"We've lost one of the most influential, courageous and profoundly good human beings that any of us will share time with," Obama said of Mandela after news of his death broke. "He no longer belongs to us, he belongs to the ages ... His commitment to transfer power and reconcile with those who jailed him set an example that all humanity should aspire to."
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- Created on 06 December 2013
Photo by AP
The U.S. economy added 203,000 jobs in November, as the unemployment rate falls to 7.0 percent, the Bureau of Labor Statistics reported Friday.
The Associated Press reports:
A fourth straight month of solid hiring cut the U.S. unemployment rate in November to a five-year low of 7 percent. The gains in the job market could spur greater economic growth.
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- Created on 06 December 2013
Photo by CNN
In a symbol befitting a nation in mourning, dark gray clouds swept over Johannesburg on Friday.
Under overcast skies that threatened to rain any minute, South Africans draped in flags and images of Nelson Mandela gathered on the streets to sing and dance.
Children spelled out "we love you Mandela" on the grass using rocks near his home in the suburb of Houghton. Nearby, stuffed animals and flowers sat in a heap.
Others wept as they lit candles.
Mandela, 95, died Thursday. The nation's first black president battled health issues in recent years, including a recurring lung infection that led to numerous hospitalizations.
President Jacob Zuma announced the loss late Thursday night, long after many South Africans had gone to bed.
They didn't find out until Friday morning.
"I woke up and was shocked when I saw it on television," said Wilson Mudau, a cab driver in Johannesburg. "It's sad, but what can we do? Let him rest in peace. It's time ... Madiba has worked so hard to unite us."
South Africans affectionately refer to him as Madiba, his clan name.
In Soweto township, where Mandela lived before he was thrown into prison for 27 years, giant posters of his face adorned walls. Residents surrounded his former red brick house on a busy street and crooned freedom songs.
Around the world, memorials popped up from Los Angeles to Chicago, where flowers and candles were laid in front of murals bearing his likeness. In Washington, crowds gathered in front of the South African Embassy.
Australian and English cricket fans observed a moment of silence in Adelaide, Australia.
"I admired Mandela (because) he had not poisoned his heart," said Leo Udtohan of Bohol, Philippines. "He learned to forgive despite the horror he experienced while in prison."
Man of complexities
Mandela helped South Africa break the shackles of racial segregation and do away with white minority rule.
Imprisoned for nearly three decades for his fight against apartheid, he emerged from prison in 1990, determined to unite the nation.
Instead of anger and bitterness at the white government that imprisoned him, he chose forgiveness and reconciliation.
"As I walked out the door toward the gate that would lead to my freedom, I knew if I didn't leave my bitterness and hatred behind, I'd still be in prison," Mandela said after he was freed.
His call to avoid vengeance inspired the world. It also set him on a path of evolving roles, from freedom fighter, to prisoner, to a world symbol of the struggle against racial oppression.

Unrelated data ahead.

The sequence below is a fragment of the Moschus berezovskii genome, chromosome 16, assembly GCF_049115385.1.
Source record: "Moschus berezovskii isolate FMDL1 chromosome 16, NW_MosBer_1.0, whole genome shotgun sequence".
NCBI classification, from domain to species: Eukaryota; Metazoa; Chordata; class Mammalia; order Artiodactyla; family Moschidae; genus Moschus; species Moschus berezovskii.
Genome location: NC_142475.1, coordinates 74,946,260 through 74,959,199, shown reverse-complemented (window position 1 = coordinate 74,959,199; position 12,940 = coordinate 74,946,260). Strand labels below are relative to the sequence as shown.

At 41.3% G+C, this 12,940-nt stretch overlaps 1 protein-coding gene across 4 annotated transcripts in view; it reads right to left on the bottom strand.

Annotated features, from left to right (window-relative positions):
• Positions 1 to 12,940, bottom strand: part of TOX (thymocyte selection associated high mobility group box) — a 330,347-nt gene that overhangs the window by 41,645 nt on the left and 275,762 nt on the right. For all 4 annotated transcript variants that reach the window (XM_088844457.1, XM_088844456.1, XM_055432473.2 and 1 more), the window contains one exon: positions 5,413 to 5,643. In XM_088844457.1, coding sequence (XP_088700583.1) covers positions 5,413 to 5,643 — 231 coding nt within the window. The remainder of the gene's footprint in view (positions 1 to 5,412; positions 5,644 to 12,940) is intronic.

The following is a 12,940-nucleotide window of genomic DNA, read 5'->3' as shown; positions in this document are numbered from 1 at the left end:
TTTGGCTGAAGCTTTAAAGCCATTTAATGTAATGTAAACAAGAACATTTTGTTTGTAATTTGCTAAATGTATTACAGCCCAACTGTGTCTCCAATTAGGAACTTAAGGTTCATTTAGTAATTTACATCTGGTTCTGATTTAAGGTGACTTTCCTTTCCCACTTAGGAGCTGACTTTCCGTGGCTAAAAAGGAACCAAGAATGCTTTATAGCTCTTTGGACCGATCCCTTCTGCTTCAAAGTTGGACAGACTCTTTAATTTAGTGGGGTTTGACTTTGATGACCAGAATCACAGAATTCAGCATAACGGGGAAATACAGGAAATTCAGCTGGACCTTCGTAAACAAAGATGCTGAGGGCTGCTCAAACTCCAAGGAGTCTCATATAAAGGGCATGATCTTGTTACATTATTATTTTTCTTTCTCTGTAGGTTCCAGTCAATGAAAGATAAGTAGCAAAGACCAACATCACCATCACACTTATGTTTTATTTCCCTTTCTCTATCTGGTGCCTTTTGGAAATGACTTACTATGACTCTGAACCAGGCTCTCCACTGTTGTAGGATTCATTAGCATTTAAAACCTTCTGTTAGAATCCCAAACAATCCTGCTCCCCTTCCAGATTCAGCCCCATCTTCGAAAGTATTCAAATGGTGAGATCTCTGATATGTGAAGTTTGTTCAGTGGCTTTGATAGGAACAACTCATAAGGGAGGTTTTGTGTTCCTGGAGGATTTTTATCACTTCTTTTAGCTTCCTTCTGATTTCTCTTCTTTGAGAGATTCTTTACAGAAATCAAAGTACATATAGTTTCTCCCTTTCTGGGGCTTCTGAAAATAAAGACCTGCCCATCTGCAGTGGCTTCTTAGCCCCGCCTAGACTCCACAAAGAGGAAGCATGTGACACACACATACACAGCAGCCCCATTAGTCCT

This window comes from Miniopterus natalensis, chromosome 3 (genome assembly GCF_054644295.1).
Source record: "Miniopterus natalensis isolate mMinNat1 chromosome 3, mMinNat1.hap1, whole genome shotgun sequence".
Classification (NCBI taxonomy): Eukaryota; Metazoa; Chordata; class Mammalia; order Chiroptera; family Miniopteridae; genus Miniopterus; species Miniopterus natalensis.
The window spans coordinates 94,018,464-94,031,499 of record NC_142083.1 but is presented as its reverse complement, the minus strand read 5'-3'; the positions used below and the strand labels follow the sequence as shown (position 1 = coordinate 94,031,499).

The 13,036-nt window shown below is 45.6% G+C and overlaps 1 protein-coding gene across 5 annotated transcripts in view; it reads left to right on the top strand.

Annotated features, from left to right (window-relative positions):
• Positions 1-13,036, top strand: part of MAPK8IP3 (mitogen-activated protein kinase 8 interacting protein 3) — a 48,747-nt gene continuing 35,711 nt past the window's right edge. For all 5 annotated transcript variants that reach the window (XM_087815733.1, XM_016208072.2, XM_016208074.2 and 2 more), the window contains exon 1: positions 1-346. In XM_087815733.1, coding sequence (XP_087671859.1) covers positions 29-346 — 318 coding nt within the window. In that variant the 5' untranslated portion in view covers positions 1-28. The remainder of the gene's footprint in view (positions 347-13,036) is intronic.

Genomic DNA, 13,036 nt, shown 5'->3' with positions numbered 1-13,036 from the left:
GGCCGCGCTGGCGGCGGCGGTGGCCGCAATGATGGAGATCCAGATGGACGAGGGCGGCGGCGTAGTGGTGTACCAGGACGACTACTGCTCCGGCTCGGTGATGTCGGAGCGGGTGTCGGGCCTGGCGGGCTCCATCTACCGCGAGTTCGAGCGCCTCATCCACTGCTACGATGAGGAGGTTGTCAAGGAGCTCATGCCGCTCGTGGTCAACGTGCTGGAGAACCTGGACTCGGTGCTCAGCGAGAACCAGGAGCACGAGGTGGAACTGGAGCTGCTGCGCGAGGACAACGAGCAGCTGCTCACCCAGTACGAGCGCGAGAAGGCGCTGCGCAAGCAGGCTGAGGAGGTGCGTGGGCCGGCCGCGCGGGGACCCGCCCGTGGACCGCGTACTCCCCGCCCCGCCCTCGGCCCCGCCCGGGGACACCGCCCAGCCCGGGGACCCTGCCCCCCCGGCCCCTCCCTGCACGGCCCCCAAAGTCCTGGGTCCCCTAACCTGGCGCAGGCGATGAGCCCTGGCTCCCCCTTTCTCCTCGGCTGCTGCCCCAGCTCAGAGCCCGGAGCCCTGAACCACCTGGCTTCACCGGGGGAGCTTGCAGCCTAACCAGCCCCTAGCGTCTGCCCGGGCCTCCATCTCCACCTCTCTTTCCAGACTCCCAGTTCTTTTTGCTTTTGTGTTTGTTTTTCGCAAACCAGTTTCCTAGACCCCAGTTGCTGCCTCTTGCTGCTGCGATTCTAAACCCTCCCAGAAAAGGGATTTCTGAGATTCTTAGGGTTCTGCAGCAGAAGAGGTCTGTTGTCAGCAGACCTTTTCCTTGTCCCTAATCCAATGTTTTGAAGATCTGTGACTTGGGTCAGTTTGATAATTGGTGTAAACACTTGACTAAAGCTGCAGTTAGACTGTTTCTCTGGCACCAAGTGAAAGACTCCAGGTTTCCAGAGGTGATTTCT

But one role remained dominant: father of modern South Africa.
And four years after he left prison, he became the nation's first black president, cementing his place in the consciousness of the nation and the world.
"I'm just glad he finally found his place of rest," said Omekongo Dibinga of Washington. "From the family drama to his health problems, it just seemed like he could never get a break in his later years. Now I hope be can finally rest but he'll probably still be watching down on us in frustration. "
With his recent bouts of illnesses, South Africans seemed prepared for the worst.
"We all knew he'd leave us at some point," said Tony Karuiru, a Johannesburg resident. "But we were hoping that he would be with us during the festive season. It's the holidays, we're all expecting a bonus. I just wish God would have given him a bonus of a few more days with us as well. "
Thomas Rabodiba said even that though Mandela's death was expected after so many years of illness, he's having a hard time accepting it.
"At first, I heard rumors and thought it was the usual rumors I'd heard before," he said. " After I heard the president's announcement later that the old man has departed, then I believed that he's really gone."
Mandela will be remembered for many things, but his message of forgiveness and reconciliation will resonate the most.
"Mandela's biggest legacy ... was his remarkable lack of bitterness and the way he did not only talk about reconciliation, but he made reconciliation happen in South Africa," said F.W. de Klerk, South Africa's last white president and Mandela's predecessor.
His casket will lie in state for several days in Pretoria. Next week, it will be flown to his ancestral hometown of Qunu for a state funeral and burial, sources said.
Until that funeral, Zuma has ordered flags around South Africa to be flown at half-staff.
"He is now resting. He is now at peace," Zuma said late Thursday. "Our nation has lost its greatest son. Our people have lost a father."
The United States followed suit while Buckingham Palace said it will fly the Union flag at half staff when Queen Elizabeth II leaves Friday morning.
"We must pay tribute to Mandela, the best state leader of all time," said Zaid Paruk, 23.
Mandela has been hailed by leaders near and far.
"Nelson Mandela achieved more than could be expected of any man," Obama said Thursday. "Today, he has gone home. And we have lost one of the most influential, courageous, and profoundly good human beings that any of us will share time with on this Earth. He no longer belongs to us - he belongs to the ages."
In the final years of his life, secret plans were hammered out between the government, the military and his family as they prepared for a fitting farewell.
Events will be held over the next 10 days, culminating in a state funeral to be broadcast worldwide and a private farewell for those closest to him.